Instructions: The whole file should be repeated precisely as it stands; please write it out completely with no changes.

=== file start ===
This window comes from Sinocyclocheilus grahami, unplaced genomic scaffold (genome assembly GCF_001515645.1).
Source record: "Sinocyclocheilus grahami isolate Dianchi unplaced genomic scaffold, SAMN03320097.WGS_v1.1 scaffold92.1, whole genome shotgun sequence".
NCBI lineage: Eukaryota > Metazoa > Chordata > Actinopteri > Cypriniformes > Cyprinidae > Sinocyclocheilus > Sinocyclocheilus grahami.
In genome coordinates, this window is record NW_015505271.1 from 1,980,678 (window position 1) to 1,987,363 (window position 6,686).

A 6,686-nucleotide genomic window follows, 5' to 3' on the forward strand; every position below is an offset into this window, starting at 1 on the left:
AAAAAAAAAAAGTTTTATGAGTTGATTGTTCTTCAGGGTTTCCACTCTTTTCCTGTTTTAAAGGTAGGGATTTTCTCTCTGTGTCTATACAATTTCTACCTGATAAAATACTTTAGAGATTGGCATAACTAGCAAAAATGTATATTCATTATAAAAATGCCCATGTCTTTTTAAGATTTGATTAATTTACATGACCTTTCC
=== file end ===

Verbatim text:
This window comes from Sinocyclocheilus grahami, unplaced genomic scaffold (genome assembly GCF_001515645.1).
Source record: "Sinocyclocheilus grahami isolate Dianchi unplaced genomic scaffold, SAMN03320097.WGS_v1.1 scaffold92.1, whole genome shotgun sequence".
NCBI lineage: Eukaryota > Metazoa > Chordata > Actinopteri > Cypriniformes > Cyprinidae > Sinocyclocheilus > Sinocyclocheilus grahami.
In genome coordinates, this window is record NW_015505271.1 from 1,980,678 (window position 1) to 1,987,363 (window position 6,686).

A 6,686-nucleotide genomic window follows, 5' to 3' on the forward strand; every position below is an offset into this window, starting at 1 on the left:
AAAAAAAAAAAGTTTTATGAGTTGATTGTTCTTCAGGGTTTCCACTCTTTTCCTGTTTTAAAGGTAGGGATTTTCTCTCTGTGTCTATACAATTTCTACCTGATAAAATACTTTAGAGATTGGCATAACTAGCAAAAATGTATATTCATTATAAAAATGCCCATGTCTTTTTAAGATTTGATTAATTTACATGACCTTTCC